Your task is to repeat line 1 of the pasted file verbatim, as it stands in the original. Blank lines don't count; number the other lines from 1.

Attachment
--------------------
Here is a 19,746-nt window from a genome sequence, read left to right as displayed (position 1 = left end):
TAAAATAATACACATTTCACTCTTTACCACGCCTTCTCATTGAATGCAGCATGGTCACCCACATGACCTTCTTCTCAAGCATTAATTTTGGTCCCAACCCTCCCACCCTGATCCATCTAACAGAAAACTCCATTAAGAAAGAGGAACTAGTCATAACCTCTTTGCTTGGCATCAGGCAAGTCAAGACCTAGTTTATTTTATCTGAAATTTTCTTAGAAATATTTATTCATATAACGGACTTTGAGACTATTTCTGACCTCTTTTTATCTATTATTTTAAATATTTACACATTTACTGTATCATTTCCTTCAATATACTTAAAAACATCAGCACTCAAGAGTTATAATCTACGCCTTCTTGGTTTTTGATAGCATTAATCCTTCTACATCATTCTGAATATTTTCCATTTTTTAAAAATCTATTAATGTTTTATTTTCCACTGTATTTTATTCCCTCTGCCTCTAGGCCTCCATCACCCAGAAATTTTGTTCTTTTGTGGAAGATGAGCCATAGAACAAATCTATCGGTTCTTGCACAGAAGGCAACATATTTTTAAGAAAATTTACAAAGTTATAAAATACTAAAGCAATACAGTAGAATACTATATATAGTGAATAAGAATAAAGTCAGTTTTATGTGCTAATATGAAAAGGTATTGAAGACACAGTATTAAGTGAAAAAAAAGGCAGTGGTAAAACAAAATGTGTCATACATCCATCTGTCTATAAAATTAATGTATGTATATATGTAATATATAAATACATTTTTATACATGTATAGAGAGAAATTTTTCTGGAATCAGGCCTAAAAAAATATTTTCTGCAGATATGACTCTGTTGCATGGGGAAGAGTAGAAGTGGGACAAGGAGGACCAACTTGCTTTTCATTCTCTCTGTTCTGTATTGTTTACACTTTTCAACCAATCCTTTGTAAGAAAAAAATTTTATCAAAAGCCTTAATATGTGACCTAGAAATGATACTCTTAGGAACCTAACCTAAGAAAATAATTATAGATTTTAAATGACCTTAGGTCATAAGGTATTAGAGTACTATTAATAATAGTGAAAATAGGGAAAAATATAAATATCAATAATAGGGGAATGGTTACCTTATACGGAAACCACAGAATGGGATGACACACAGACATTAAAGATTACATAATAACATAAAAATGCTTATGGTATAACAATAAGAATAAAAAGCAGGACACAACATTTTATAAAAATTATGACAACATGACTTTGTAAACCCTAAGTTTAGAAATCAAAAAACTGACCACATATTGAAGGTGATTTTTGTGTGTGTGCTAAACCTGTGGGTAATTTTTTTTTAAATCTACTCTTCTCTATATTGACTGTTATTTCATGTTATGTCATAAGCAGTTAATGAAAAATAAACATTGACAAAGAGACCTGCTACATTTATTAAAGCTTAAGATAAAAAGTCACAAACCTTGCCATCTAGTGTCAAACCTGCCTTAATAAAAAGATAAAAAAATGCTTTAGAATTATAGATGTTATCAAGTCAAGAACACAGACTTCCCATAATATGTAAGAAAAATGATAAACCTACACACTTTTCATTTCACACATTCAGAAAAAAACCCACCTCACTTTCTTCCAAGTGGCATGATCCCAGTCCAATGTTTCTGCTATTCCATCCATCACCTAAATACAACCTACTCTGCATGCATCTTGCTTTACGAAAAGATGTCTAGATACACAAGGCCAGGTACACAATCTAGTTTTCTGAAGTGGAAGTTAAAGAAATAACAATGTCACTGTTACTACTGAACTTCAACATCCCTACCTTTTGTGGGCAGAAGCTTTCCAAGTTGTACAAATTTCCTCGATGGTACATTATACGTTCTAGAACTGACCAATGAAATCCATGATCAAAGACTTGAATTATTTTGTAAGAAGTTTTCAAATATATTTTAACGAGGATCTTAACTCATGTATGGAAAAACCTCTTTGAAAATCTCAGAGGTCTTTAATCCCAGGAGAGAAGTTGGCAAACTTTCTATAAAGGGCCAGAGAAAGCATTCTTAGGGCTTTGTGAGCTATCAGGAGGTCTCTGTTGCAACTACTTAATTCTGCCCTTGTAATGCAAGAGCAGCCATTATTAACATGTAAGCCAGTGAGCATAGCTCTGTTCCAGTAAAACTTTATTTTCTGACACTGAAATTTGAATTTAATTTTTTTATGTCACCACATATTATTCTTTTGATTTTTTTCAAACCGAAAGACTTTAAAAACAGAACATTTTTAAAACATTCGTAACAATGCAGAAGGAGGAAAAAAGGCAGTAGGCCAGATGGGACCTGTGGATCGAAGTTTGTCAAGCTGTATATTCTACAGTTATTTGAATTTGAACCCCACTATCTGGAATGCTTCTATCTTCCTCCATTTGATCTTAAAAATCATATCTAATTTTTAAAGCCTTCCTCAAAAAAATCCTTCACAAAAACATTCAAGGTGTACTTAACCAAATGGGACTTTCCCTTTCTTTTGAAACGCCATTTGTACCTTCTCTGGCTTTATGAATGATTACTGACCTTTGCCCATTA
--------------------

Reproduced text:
Here is a 19,746-nt window from a genome sequence, read left to right as displayed (position 1 = left end):